This has been a difficult and overwhelming week. Daniel's oldest brother,Adam, had a cardiac ablation as an inpatient this week. Normally, for the sake of anyone to have such a procedure, I would stay factual in my description of it and say little more, but this was difficult.
Ablation is a procedure in which a patient, who could be young, experiences a periodic disturbance in heart rhythm. Sometimes, these heart rhythm disturbances are life threatening in some people, for others, they are not but they do result in impaired pump function and the person feeling less than well. For some, medications are adequate as a means to control, but some people, require the ablation or burning of certain nerve groups inside their hearts, which trigger a competitive rhythm. Catheters are placed in the groin on both sides, and are threaded up and into the heart, and also some through a vein in the chest. The conduction system of the heart, both the healthy system, and the extra competitive system is mapped. Often, the unhealthy rhythm is induced through the use of intravenous medications. When the competitive system is identified, that particular nerve or nerve group is ablated or burned with something which is a lot like a cautery. Scar tissue forms and theoretically at least, the area is far less capable or prone to producing a competitive rhythm in future. For some this can be a lifesaving procedure, but for Adam, this corrects an intermittent problem and may help him to be healthier and more productive in the long term. Intermittent atrial fibrillation, as Adam has, weakens the heart and shortens life through both abnormal cardiac adaptation over time, or by potential for stroke. Originally, before Daniel died, Adam's issue was considered to be fairly benign and was handled by medication. However, after Daniel died unexpectedly and without demonstrable cause, cardiologists took a new look at Adam's management and decisions concerning his rhythm issue. They were no longer quite so comfortable treating with medication alone, and felt intervention was more prudent. My father endured thirty years of non-correctable atrial fibrillation which gradually caused cardiac changes which ultimately took his life.
Other than the information above, we weren't given a great deal more information as to what the experience was like. This was largely I think, because if we had known, we wouldn't have proceeded. In preparation, there was a physical, an MRI with injected dye, and coagulation (blood clotting) studies. Then we arrived early in the morning for the procedure. It took a couple of hours to place the catheters and then the mapping began. Adam is said to have been medicated with Fentanyl and Versed during that time. Once the area responsible for the episodic atrial fibrillation was identified, a fairly large region, an area within an antrum in the back of Adam's heart in the vicinity of the pulmonary veins was ablated.(Yes, Adam has a slightly different cardiac configuration than most people.) Most people I have talked to since, had an easier course, but then, they had less surface area ablated. Some patients have their problem resolved with one ablation, and still others return a second time for the procedure, with improved results a second time.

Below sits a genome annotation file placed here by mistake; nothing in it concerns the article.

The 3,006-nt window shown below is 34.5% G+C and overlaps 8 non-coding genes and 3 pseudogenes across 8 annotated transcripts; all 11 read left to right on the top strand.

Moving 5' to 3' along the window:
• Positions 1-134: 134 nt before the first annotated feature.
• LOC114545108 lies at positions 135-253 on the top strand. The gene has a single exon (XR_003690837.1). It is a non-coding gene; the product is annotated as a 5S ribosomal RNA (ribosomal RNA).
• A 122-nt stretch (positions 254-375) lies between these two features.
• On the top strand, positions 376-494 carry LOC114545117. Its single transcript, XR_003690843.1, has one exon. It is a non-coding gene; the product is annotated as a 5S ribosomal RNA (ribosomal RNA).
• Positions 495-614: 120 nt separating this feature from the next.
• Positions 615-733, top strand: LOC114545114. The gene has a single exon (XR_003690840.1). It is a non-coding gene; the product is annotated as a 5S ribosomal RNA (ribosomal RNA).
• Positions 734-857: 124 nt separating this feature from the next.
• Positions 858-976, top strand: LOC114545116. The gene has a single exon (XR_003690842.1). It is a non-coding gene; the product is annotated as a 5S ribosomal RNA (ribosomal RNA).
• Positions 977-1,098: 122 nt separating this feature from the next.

Adam woke up in the hospital later that night unable to breathe and in excruciating pain from his chest. A cardiologist came in,did a chest x-ray on the unit, and a echocardiogram,and it was determined from listening to an audible rub with stethoscope, that he had developed a pericarditis from the procedure itself. This apparently can occur 25% of the time, and most often in males. Injectable non-steroidal anti-inflammatories were ineffective, and intravenous morphine was ultimately used to contain his pain. This was probably due to the ablation of a larger area than is done in most people, and was required in order to diminish the frequency of Adam's arrhythmia in the future.
Adam was in much worse shape than we were prepared for, prior to this procedure. In all honesty, for the possibility of an arrhythmia less often, I am not sure he would have signed on for what he experienced. He continues to recover but with a higher blood pressure and higher pulse than was anticipated. This is felt to be a result of his pericarditis.
At one juncture that evening, at about 2 am, while Adam was in severe pain, and there was some question as to whether the nurse would be waking up the physician, I wondered if I would lose Adam also.
In addition, we were not told that after he came home, he would continue to receive some injectable anticoagulants and that he would receive continuing coumadin for three months to prevent blood clots. He will also have to have periodic bloodwork during this period. It is possible that in the future we will be happier about this procedure, but for the moment, it was quite difficult, and we have the medical equivalent of "Buyer's Remorse".
The evening after the procedure when Adam was in such pain, I imagined Daniel saying to me....."Mom, I would prefer to have died than to have to have gone through this myself !" Since Daniel at 12 had less of a tolerance than Adam, this may well have been true.
Important update to this post:
Many people are helped by this procedure, but a percentage of them do need to have an ablation done again. Adam has experienced a symptomatic atrial fibrillation twice in the six months which followed the procedure, which is, an improvement. In the two years which have followed, he has not experienced any atrial fibrillation.
In addition, it should be said that some patients who require an ablation for atrial fibrillation require something called a PVI or pulmonary vein isolation. A PVI is generally a shorter and less difficult procedure than the "cadillac of ablations" which Adam apparently truly required.